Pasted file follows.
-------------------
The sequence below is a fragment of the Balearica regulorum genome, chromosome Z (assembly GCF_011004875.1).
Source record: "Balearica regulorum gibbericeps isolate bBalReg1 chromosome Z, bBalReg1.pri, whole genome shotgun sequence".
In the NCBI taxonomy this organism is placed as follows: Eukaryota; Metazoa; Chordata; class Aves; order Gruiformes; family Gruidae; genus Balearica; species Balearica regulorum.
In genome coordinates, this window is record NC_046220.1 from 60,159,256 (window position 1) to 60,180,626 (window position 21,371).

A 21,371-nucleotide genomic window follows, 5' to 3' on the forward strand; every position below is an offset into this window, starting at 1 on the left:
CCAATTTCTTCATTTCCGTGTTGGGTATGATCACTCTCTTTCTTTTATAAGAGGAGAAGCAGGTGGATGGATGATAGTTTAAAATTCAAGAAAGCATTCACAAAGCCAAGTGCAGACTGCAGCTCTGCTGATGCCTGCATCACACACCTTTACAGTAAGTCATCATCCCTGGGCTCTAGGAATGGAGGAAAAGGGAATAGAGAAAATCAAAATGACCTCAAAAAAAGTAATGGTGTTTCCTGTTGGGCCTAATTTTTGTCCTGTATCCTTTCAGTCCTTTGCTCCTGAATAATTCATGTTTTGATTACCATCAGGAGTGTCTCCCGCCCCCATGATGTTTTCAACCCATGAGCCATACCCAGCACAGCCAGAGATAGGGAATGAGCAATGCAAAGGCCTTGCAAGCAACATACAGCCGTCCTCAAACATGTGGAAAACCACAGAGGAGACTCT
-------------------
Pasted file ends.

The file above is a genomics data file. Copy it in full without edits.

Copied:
The sequence below is a fragment of the Balearica regulorum genome, chromosome Z (assembly GCF_011004875.1).
Source record: "Balearica regulorum gibbericeps isolate bBalReg1 chromosome Z, bBalReg1.pri, whole genome shotgun sequence".
In the NCBI taxonomy this organism is placed as follows: Eukaryota; Metazoa; Chordata; class Aves; order Gruiformes; family Gruidae; genus Balearica; species Balearica regulorum.
In genome coordinates, this window is record NC_046220.1 from 60,159,256 (window position 1) to 60,180,626 (window position 21,371).

A 21,371-nucleotide genomic window follows, 5' to 3' on the forward strand; every position below is an offset into this window, starting at 1 on the left:
CCAATTTCTTCATTTCCGTGTTGGGTATGATCACTCTCTTTCTTTTATAAGAGGAGAAGCAGGTGGATGGATGATAGTTTAAAATTCAAGAAAGCATTCACAAAGCCAAGTGCAGACTGCAGCTCTGCTGATGCCTGCATCACACACCTTTACAGTAAGTCATCATCCCTGGGCTCTAGGAATGGAGGAAAAGGGAATAGAGAAAATCAAAATGACCTCAAAAAAAGTAATGGTGTTTCCTGTTGGGCCTAATTTTTGTCCTGTATCCTTTCAGTCCTTTGCTCCTGAATAATTCATGTTTTGATTACCATCAGGAGTGTCTCCCGCCCCCATGATGTTTTCAACCCATGAGCCATACCCAGCACAGCCAGAGATAGGGAATGAGCAATGCAAAGGCCTTGCAAGCAACATACAGCCGTCCTCAAACATGTGGAAAACCACAGAGGAGACTCT